How can the new generation of students descending upon us, or dare I say invading us in 2010 be described? They learn by memorizing, mechanically apply formulas and want an immediate answer to their questions without trying to find the answers on their own. Their lives are so hectic, they have trouble finding the time to prepare for class, practice what they’ve learned or simply to reflect. Teachers today have to contend with classes that are so heterogeneous, they are hard pressed to take into account all the students’ different levels of preparation, learning styles and motivation. How can we leverage the characteristics and strengths of this new line of students that are often referred to as digital natives or digital immigrants?
1.1 A changing student profile
This generation is often called individualistic. It is used to comfort and places a premium on quality. We also know that the 18 to 30 year-olds will have to be highly qualified and will be in demand in the labour market. It’s up to us to educate them.
Young people today are very comfortable with technology. They are referred to as the N (Net) generation or D (digital) generation. With easy access to information, they are quick to question the information we give them, they place less value on rules but have a keen global conscience because they’re “connected.” For them, the world is a vast playing field and instability, a way of life. Often growing up without siblings and with parents who are absent, children don’t easily find role models with whom they can identify. Women now dominate many traditionally male fields.
However, young people have a developed social conscience and are worried about the future: their concerns include environmental threats, globalization, market instability as well as aging of the population, which will leave fewer citizens to contribute to public services. Paradoxically, they no longer have faith in politics or politicians.
1.2 What motivates them?
So what motivates them, what causes them to act? A closer look shows that compared to their predecessors, they accept change, strong sensations and risk more easily. They therefore look for variety at school and at work. They like being in an environment where they can innovate and fend for themselves. Theirs is a culture of hypertext, multitasking and especially zapping (they spend on average four hours a day in front of a screen), which creates in them a spirit of adaptability. However, this also comes with such collateral effects as concentration problems, desire for a quick fix and de-motivation.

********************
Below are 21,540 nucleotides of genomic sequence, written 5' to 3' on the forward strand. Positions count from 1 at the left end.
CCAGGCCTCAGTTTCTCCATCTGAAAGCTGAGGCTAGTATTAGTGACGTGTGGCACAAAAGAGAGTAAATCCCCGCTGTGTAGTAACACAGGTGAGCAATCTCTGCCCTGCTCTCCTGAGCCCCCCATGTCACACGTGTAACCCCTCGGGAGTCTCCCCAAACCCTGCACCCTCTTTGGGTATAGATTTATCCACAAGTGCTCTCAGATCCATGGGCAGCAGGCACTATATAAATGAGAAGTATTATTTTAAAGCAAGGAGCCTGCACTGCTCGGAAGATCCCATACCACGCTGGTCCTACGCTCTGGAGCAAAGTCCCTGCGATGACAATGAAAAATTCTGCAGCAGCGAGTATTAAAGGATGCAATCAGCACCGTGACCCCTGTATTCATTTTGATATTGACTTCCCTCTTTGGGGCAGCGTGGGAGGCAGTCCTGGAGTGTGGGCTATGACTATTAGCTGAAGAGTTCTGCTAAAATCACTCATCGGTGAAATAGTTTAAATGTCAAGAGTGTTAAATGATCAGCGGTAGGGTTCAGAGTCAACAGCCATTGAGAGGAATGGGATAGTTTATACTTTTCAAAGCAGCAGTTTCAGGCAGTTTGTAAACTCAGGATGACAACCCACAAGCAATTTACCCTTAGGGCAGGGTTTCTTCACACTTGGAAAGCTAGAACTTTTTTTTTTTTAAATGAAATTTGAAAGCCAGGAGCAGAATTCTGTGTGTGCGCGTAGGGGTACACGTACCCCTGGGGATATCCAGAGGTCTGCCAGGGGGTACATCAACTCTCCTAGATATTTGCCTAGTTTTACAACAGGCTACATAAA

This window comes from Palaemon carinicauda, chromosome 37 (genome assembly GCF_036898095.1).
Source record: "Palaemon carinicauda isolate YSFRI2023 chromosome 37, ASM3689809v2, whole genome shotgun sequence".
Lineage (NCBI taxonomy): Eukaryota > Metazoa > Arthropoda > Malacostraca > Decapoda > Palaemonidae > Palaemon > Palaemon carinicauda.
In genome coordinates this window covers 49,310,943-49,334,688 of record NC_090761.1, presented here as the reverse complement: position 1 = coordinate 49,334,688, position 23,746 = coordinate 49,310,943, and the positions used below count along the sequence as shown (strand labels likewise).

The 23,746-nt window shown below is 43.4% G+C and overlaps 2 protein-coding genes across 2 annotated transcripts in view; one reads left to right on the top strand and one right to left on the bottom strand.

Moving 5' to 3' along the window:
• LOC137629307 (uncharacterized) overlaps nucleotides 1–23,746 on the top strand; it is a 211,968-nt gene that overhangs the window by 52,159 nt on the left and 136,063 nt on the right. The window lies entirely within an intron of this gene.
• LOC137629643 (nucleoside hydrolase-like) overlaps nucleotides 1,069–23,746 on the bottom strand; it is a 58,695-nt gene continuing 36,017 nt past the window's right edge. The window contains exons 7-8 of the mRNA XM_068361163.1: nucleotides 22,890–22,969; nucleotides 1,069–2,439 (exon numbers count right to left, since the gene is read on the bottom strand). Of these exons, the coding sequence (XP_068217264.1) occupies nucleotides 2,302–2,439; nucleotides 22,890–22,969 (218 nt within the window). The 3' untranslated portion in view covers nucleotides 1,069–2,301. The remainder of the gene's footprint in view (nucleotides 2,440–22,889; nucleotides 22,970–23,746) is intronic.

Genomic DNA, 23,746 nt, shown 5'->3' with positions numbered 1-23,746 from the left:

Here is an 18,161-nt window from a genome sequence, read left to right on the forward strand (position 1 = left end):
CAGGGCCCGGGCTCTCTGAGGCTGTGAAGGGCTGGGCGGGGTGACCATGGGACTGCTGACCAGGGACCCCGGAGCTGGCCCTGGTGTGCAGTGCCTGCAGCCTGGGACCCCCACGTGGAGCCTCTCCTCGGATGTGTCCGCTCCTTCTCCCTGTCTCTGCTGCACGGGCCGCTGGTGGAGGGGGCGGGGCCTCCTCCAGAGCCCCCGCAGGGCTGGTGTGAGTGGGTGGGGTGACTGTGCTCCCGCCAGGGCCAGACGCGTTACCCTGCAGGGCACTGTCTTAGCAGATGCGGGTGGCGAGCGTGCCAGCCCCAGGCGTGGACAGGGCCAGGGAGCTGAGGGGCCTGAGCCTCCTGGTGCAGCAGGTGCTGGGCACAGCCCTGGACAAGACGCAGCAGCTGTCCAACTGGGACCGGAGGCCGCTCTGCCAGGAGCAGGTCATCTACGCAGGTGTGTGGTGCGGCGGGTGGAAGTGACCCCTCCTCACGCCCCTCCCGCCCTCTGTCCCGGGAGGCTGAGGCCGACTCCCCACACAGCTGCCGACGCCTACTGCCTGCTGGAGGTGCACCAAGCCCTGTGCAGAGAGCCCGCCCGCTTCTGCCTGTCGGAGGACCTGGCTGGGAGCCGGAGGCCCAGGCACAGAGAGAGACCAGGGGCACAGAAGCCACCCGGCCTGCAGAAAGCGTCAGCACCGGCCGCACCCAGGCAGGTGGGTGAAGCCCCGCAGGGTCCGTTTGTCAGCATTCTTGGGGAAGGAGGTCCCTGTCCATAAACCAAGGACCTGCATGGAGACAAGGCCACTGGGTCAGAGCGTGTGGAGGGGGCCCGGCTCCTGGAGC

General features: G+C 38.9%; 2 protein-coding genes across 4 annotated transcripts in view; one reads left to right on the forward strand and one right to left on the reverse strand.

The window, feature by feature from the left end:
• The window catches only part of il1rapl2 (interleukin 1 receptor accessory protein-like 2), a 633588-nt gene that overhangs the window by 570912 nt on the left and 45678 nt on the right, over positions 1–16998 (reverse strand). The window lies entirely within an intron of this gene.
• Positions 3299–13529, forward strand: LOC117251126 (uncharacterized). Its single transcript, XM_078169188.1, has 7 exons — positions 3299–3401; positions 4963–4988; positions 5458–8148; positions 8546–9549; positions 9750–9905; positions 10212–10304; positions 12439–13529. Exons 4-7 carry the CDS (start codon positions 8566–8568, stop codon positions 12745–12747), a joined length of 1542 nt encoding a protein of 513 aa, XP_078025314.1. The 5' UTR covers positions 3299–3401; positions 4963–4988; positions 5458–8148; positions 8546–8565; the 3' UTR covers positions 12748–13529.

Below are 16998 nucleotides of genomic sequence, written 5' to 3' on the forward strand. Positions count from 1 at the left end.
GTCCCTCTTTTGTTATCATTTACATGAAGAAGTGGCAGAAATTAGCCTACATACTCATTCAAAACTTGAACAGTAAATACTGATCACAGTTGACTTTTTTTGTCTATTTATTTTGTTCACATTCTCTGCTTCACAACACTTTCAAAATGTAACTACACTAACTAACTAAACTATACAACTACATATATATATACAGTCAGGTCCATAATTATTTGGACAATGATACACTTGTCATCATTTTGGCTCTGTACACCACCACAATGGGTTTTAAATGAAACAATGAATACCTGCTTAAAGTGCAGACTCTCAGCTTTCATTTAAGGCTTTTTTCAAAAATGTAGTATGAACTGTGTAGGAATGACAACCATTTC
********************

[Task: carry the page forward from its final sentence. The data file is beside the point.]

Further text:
According to a document by Théo Bondolfi, students want a digital environment characterized by individual tutorials, self-learning, file sharing, information search and verification. They like to get their classes online but learn on paper. In class, they value immediate, honest feedback. They need encouragement to achieve their long-term goals, want to be rewarded for work well done but the expectations must be clear and the goals measurable. For them, eculture* is concerned with how to handle emails, share information on the Web, manage remote learning and lead a virtual community.
1.3 Winning behaviour for this generation?
Of course teachers have little say on learning styles, intellectual strengths and weaknesses, ethnic origin or their students’ family problems. They must also contend with program requirements, evaluation and especially, time constraints. Under these conditions, how can we set expectations for students and keep them motivated? The first step involves understanding our students and finding and leveraging their strong suits. Then we have to meet their principal needs without losing sight of who we are. In the end, regardless of the generation – X, Y or C- a human being is a human being. So how are you going to incorporate the eculture into your teaching?
*Eculture: the intellectual and collective behaviours and practices of a digital ecosystem. Eculture is a trans-disciplinary field straddling social and technical sciences.